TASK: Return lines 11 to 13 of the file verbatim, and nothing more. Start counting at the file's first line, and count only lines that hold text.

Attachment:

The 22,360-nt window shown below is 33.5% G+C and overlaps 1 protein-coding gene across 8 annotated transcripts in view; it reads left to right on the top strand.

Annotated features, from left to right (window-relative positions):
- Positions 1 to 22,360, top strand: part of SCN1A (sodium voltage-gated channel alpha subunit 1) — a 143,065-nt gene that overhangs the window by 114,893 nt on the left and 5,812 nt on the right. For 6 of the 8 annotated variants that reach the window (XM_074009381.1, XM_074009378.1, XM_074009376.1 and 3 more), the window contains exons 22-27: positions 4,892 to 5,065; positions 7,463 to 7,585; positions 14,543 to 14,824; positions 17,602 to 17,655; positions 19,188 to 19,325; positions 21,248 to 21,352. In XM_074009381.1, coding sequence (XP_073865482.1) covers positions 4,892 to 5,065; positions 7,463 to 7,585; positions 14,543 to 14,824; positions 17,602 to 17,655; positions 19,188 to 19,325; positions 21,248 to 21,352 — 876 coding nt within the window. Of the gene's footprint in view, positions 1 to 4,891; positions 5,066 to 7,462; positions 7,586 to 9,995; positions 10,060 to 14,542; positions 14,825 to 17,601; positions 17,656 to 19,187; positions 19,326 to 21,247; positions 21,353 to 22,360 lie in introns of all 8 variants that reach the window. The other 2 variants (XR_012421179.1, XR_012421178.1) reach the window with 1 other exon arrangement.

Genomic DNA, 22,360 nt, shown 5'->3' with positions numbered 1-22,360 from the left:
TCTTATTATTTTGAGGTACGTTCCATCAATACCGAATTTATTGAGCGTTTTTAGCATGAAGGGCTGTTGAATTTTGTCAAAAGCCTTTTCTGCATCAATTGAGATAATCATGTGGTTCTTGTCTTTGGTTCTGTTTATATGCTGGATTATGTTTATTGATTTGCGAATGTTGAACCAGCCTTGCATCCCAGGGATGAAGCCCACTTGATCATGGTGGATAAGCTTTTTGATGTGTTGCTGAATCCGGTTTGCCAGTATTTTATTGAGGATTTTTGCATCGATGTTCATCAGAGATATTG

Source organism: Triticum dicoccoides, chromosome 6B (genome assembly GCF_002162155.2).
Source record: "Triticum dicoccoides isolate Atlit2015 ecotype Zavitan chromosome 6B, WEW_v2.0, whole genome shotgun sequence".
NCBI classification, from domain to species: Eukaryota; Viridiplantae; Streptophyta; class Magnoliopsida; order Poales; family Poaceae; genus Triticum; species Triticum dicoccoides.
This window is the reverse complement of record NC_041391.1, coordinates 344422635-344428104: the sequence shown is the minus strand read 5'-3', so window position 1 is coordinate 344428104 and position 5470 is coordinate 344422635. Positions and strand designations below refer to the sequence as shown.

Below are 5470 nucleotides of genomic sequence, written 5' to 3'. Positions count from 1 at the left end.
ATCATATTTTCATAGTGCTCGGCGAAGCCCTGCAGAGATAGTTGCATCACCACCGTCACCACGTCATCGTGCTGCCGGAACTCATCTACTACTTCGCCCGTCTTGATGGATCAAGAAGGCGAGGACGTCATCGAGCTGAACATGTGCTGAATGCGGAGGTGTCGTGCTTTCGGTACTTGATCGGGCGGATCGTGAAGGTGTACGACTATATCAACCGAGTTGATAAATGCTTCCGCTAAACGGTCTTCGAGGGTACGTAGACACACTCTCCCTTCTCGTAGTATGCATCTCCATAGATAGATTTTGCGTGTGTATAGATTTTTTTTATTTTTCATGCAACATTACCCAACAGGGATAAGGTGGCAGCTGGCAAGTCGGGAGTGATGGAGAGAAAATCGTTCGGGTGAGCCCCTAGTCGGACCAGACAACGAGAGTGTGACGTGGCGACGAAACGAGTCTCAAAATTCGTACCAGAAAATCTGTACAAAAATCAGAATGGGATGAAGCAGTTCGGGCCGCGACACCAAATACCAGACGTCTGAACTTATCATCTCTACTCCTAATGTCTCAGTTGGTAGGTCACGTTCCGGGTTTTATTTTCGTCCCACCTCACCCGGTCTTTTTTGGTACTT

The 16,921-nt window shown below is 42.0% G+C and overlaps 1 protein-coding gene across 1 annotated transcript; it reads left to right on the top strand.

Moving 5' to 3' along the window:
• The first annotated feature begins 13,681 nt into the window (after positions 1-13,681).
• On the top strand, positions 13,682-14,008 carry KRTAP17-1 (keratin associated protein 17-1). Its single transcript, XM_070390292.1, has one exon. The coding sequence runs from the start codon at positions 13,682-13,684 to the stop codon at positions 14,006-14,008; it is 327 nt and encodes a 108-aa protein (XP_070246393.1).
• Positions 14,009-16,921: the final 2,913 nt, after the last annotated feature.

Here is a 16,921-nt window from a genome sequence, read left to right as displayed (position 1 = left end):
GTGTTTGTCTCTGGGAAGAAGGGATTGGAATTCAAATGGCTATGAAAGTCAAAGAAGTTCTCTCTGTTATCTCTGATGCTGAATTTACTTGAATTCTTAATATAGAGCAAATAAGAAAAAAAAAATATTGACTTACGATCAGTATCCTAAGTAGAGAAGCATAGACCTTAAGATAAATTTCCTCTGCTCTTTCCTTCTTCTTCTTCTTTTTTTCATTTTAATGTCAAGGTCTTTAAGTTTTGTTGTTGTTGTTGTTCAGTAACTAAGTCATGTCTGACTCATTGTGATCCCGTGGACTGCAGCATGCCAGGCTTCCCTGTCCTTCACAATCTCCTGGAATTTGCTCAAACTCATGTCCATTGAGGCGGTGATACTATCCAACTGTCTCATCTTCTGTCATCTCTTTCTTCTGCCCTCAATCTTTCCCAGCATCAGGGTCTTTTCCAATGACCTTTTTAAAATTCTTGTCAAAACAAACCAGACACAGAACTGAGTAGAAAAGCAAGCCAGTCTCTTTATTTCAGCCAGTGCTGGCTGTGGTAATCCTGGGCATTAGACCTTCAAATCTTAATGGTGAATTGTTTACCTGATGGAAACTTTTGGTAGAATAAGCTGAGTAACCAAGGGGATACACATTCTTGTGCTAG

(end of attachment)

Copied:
ATCATATTTTCATAGTGCTCGGCGAAGCCCTGCAGAGATAGTTGCATCACCACCGTCACCACGTCATCGTGCTGCCGGAACTCATCTACTACTTCGCCCGTCTTGATGGATCAAGAAGGCGAGGACGTCATCGAGCTGAACATGTGCTGAATGCGGAGGTGTCGTGCTTTCGGTACTTGATCGGGCGGATCGTGAAGGTGTACGACTATATCAACCGAGTTGATAAATGCTTCCGCTAAACGGTCTTCGAGGGTACGTAGACACACTCTCCCTTCTCGTAGTATGCATCTCCATAGATAGATTTTGCGTGTGTATAGATTTTTTTTATTTTTCATGCAACATTACCCAACAGGGATAAGGTGGCAGCTGGCAAGTCGGGAGTGATGGAGAGAAAATCGTTCGGGTGAGCCCCTAGTCGGACCAGACAACGAGAGTGTGACGTGGCGACGAAACGAGTCTCAAAATTCGTACCAGAAAATCTGTACAAAAATCAGAATGGGATGAAGCAGTTCGGGCCGCGACACCAAATACCAGACGTCTGAACTTATCATCTCTACTCCTAATGTCTCAGTTGGTAGGTCACGTTCCGGGTTTTATTTTCGTCCCACCTCACCCGGTCTTTTTTGGTACTT

The 16,921-nt window shown below is 42.0% G+C and overlaps 1 protein-coding gene across 1 annotated transcript; it reads left to right on the top strand.

Moving 5' to 3' along the window: